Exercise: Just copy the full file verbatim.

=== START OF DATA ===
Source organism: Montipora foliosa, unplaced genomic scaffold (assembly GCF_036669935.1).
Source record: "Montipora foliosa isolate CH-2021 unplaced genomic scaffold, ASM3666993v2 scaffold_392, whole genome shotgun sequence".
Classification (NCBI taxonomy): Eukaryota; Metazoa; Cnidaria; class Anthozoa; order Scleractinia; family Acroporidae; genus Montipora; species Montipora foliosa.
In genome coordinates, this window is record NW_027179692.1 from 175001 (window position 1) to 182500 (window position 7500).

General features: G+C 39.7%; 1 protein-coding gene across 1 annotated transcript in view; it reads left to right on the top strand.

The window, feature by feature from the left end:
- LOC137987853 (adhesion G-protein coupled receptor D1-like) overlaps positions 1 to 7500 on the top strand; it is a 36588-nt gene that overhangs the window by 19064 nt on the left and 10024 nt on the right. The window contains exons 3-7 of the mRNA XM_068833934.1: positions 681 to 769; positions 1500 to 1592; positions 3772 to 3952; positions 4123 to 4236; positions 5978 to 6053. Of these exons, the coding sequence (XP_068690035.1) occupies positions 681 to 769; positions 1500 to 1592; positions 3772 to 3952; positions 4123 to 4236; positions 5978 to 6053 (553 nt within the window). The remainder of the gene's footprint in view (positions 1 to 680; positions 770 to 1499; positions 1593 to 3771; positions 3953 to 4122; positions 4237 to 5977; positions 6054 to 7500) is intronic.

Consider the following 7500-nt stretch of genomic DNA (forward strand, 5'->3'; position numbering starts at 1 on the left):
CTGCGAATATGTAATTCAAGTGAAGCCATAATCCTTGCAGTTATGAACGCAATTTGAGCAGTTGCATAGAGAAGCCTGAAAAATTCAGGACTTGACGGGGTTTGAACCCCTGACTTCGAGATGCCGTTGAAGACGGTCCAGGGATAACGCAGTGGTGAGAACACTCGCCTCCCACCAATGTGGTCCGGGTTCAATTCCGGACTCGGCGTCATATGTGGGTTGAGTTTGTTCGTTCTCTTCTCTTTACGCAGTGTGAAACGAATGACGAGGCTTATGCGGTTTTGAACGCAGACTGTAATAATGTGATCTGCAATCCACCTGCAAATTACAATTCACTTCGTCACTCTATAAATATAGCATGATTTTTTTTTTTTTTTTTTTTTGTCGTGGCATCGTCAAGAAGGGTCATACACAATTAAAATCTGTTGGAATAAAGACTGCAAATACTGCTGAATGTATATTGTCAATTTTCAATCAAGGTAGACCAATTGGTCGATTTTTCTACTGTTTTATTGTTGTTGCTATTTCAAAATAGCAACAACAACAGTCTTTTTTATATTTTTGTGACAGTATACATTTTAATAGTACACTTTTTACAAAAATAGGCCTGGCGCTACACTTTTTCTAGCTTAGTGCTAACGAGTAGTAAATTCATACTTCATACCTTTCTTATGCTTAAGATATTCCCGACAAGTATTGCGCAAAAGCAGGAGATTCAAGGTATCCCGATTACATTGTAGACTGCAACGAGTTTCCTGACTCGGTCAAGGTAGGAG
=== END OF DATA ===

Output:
Source organism: Montipora foliosa, unplaced genomic scaffold (assembly GCF_036669935.1).
Source record: "Montipora foliosa isolate CH-2021 unplaced genomic scaffold, ASM3666993v2 scaffold_392, whole genome shotgun sequence".
Classification (NCBI taxonomy): Eukaryota; Metazoa; Cnidaria; class Anthozoa; order Scleractinia; family Acroporidae; genus Montipora; species Montipora foliosa.
In genome coordinates, this window is record NW_027179692.1 from 175001 (window position 1) to 182500 (window position 7500).

General features: G+C 39.7%; 1 protein-coding gene across 1 annotated transcript in view; it reads left to right on the top strand.

The window, feature by feature from the left end:
- LOC137987853 (adhesion G-protein coupled receptor D1-like) overlaps positions 1 to 7500 on the top strand; it is a 36588-nt gene that overhangs the window by 19064 nt on the left and 10024 nt on the right. The window contains exons 3-7 of the mRNA XM_068833934.1: positions 681 to 769; positions 1500 to 1592; positions 3772 to 3952; positions 4123 to 4236; positions 5978 to 6053. Of these exons, the coding sequence (XP_068690035.1) occupies positions 681 to 769; positions 1500 to 1592; positions 3772 to 3952; positions 4123 to 4236; positions 5978 to 6053 (553 nt within the window). The remainder of the gene's footprint in view (positions 1 to 680; positions 770 to 1499; positions 1593 to 3771; positions 3953 to 4122; positions 4237 to 5977; positions 6054 to 7500) is intronic.

Consider the following 7500-nt stretch of genomic DNA (forward strand, 5'->3'; position numbering starts at 1 on the left):
CTGCGAATATGTAATTCAAGTGAAGCCATAATCCTTGCAGTTATGAACGCAATTTGAGCAGTTGCATAGAGAAGCCTGAAAAATTCAGGACTTGACGGGGTTTGAACCCCTGACTTCGAGATGCCGTTGAAGACGGTCCAGGGATAACGCAGTGGTGAGAACACTCGCCTCCCACCAATGTGGTCCGGGTTCAATTCCGGACTCGGCGTCATATGTGGGTTGAGTTTGTTCGTTCTCTTCTCTTTACGCAGTGTGAAACGAATGACGAGGCTTATGCGGTTTTGAACGCAGACTGTAATAATGTGATCTGCAATCCACCTGCAAATTACAATTCACTTCGTCACTCTATAAATATAGCATGATTTTTTTTTTTTTTTTTTTTTGTCGTGGCATCGTCAAGAAGGGTCATACACAATTAAAATCTGTTGGAATAAAGACTGCAAATACTGCTGAATGTATATTGTCAATTTTCAATCAAGGTAGACCAATTGGTCGATTTTTCTACTGTTTTATTGTTGTTGCTATTTCAAAATAGCAACAACAACAGTCTTTTTTATATTTTTGTGACAGTATACATTTTAATAGTACACTTTTTACAAAAATAGGCCTGGCGCTACACTTTTTCTAGCTTAGTGCTAACGAGTAGTAAATTCATACTTCATACCTTTCTTATGCTTAAGATATTCCCGACAAGTATTGCGCAAAAGCAGGAGATTCAAGGTATCCCGATTACATTGTAGACTGCAACGAGTTTCCTGACTCGGTCAAGGTAGGAG